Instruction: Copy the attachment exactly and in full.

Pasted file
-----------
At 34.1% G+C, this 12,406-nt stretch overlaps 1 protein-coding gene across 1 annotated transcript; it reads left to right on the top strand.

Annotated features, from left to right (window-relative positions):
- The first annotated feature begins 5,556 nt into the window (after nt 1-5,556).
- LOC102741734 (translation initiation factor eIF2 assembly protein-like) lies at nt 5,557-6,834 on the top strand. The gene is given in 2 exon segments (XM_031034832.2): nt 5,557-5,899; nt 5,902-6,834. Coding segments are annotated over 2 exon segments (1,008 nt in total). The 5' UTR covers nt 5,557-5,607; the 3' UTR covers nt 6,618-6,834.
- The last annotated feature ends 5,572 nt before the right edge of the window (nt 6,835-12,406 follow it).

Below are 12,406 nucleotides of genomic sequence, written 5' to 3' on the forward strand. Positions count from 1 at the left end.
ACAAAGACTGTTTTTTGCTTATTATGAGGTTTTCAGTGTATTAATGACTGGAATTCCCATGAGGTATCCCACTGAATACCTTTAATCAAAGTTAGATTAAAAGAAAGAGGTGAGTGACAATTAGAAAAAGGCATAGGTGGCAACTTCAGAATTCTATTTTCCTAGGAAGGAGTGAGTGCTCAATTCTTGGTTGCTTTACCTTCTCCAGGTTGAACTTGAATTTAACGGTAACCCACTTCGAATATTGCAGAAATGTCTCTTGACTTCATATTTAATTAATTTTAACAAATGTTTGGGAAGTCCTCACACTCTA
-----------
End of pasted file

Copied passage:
At 34.1% G+C, this 12,406-nt stretch overlaps 1 protein-coding gene across 1 annotated transcript; it reads left to right on the top strand.

Annotated features, from left to right (window-relative positions):
- The first annotated feature begins 5,556 nt into the window (after nt 1-5,556).
- LOC102741734 (translation initiation factor eIF2 assembly protein-like) lies at nt 5,557-6,834 on the top strand. The gene is given in 2 exon segments (XM_031034832.2): nt 5,557-5,899; nt 5,902-6,834. Coding segments are annotated over 2 exon segments (1,008 nt in total). The 5' UTR covers nt 5,557-5,607; the 3' UTR covers nt 6,618-6,834.
- The last annotated feature ends 5,572 nt before the right edge of the window (nt 6,835-12,406 follow it).

Below are 12,406 nucleotides of genomic sequence, written 5' to 3' on the forward strand. Positions count from 1 at the left end.
ACAAAGACTGTTTTTTGCTTATTATGAGGTTTTCAGTGTATTAATGACTGGAATTCCCATGAGGTATCCCACTGAATACCTTTAATCAAAGTTAGATTAAAAGAAAGAGGTGAGTGACAATTAGAAAAAGGCATAGGTGGCAACTTCAGAATTCTATTTTCCTAGGAAGGAGTGAGTGCTCAATTCTTGGTTGCTTTACCTTCTCCAGGTTGAACTTGAATTTAACGGTAACCCACTTCGAATATTGCAGAAATGTCTCTTGACTTCATATTTAATTAATTTTAACAAATGTTTGGGAAGTCCTCACACTCTA